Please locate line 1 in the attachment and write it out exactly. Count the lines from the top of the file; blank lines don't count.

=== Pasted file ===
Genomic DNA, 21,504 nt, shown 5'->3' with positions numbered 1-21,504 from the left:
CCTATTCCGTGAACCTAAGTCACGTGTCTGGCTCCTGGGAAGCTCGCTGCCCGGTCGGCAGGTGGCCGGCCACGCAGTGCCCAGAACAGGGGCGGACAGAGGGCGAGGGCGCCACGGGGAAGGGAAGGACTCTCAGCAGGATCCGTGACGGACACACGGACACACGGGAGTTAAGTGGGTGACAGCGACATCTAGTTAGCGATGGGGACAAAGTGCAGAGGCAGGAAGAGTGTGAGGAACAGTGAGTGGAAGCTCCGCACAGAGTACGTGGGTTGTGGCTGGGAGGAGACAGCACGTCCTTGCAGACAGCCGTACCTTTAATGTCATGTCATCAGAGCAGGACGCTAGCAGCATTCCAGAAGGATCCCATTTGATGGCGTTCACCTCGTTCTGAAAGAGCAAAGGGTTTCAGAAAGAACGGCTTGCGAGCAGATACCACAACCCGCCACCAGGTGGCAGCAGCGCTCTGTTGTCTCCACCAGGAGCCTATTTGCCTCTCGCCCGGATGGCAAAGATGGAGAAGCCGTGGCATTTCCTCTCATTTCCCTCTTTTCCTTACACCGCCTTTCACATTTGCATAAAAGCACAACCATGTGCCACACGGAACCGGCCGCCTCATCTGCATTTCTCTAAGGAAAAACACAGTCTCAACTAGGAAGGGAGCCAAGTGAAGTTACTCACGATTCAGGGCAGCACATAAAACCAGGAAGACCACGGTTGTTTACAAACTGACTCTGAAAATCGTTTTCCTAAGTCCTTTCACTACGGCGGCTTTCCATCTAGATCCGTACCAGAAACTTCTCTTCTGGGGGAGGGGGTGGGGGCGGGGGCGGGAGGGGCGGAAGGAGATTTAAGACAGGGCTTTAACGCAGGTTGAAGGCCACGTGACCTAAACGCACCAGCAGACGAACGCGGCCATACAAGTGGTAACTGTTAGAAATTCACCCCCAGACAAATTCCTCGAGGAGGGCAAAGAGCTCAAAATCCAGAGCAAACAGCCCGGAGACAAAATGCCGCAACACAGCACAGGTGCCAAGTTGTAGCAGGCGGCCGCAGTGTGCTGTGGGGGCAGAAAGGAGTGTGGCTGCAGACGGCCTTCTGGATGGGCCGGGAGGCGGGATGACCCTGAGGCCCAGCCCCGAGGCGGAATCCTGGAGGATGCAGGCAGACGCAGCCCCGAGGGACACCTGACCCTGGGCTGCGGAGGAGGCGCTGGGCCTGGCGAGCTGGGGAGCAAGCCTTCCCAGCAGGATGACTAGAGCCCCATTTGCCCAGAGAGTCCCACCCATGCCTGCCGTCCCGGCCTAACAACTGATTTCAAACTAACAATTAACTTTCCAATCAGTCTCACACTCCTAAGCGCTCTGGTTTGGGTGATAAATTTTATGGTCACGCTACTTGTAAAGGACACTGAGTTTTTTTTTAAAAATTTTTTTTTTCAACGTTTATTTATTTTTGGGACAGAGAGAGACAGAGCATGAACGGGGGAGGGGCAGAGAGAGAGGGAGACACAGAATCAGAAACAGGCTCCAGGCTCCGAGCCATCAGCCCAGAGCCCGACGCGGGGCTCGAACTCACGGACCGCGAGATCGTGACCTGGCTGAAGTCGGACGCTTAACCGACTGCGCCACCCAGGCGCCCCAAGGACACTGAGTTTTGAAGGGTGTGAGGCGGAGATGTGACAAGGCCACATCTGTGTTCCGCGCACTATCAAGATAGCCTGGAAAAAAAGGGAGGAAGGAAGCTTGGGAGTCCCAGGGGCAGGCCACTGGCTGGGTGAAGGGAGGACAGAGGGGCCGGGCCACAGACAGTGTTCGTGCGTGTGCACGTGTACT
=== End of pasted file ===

Genomic DNA, 21,504 nt, shown 5'->3' with positions numbered 1-21,504 from the left: